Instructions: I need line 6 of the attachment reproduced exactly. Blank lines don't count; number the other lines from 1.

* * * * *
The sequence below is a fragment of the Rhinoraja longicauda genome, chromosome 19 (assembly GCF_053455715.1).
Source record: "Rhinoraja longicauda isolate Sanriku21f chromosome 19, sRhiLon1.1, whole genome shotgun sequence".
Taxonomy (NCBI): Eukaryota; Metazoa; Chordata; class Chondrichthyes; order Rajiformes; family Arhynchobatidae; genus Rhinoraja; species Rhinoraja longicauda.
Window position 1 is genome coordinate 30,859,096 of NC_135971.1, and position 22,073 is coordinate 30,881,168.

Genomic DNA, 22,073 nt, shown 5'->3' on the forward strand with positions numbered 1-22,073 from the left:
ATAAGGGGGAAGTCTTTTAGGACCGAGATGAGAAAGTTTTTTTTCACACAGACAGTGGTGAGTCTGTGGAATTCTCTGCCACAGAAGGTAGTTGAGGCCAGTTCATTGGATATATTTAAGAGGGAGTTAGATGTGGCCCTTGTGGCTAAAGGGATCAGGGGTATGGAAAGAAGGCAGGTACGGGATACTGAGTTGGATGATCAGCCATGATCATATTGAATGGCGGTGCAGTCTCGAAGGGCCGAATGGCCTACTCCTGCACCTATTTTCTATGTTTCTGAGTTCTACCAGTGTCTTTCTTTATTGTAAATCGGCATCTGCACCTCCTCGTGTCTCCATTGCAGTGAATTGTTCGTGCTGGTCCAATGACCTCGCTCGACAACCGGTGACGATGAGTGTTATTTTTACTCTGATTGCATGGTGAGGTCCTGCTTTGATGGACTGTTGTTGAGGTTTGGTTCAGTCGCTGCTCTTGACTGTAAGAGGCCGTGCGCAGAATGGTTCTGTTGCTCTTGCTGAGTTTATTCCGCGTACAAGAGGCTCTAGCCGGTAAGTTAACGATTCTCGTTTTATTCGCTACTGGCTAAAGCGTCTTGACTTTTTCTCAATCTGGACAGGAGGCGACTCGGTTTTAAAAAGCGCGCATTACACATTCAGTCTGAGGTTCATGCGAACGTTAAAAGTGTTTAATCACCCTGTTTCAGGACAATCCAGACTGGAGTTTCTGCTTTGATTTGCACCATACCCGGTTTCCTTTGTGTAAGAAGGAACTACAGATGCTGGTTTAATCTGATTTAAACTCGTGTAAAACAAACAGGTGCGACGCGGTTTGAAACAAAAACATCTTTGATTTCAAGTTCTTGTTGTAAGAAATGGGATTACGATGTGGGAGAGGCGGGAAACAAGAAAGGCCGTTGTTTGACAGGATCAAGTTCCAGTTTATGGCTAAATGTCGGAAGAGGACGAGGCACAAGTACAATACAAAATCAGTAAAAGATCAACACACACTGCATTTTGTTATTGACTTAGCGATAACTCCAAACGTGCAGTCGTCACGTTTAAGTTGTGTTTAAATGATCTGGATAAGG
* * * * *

ATAAGGGGGAAGTCTTTTAGGACCGAGATGAGAAAGTTTTTTTTCACACAGACAGTGGTGAGTCTGTGGAATTCTCTGCCACAGAAGGTAGTTGAGGCCAGTTCATTGGATATATTTAAGAGGGAGTTAGATGTGGCCCTTGTGGCTAAAGGGATCAGGGGTATGGAAAGAAGGCAGGTACGGGATACTGAGTTGGATGATCAGCCATGATCATATTGAATGGCGGTGCAGTCTCGAAGGGCCGAATGGCCTACTCCTGCACCTATTTTCTATGTTTCTGAGTTCTACCAGTGTCTTTCTTTATTGTAAATCGGCATCTGCACCTCCTCGTGTCTCCATTGCAGTGAATTGTTCGTGCTGGTCCAATGACCTCGCTCGACAACCGGTGACGATGAGTGTTATTTTTACTCTGATTGCATGGTGAGGTCCTGCTTTGATGGACTGTTGTTGAGGTTTGGTTCAGTCGCTGCTCTTGACTGTAAGAGGCCGTGCGCAGAATGGTTCTGTTGCTCTTGCTGAGTTTATTCCGCGTACAAGAGGCTCTAGCCGGTAAGTTAACGATTCTCGTTTTATTCGCTACTGGCTAAAGCGTCTTGACTTTTTCTCAATCTGGACAGGAGGCGACTCGGTTTTAAAAAGCGCGCATTACACATTCAGTCTGAGGTTCATGCGAACGTTAAAAGTGTTTAATCACCCTGTTTCAGGACAATCCAGACTGGAGTTTCTGCTTTGATTTGCACCATACCCGGTTTCCTTTGTGTAAGAAGGAACTACAGATGCTGGTTTAATCTGATTTAAACTCGTGTAAAACAAACAGGTGCGACGCGGTTTGAAACAAAAACATCTTTGATTTCAAGTTCTTGTTGTAAGAAATGGGATTACGATGTGGGAGAGGCGGGAAACAAGAAAGGCCGTTGTTTGACAGGATCAAGTTCCAGTTTATGGCTAAATGTCGGAAGAGGACGAGGCACAAGTACAATACAAAATCAGTAAAAGATCAACACACACTGCATTTTGTTATTGACTTAGCGATAACTCCAAACGTGCAGTCGTCACGTTTAAGTTGTGTTTAAATGATCTGGATAAGG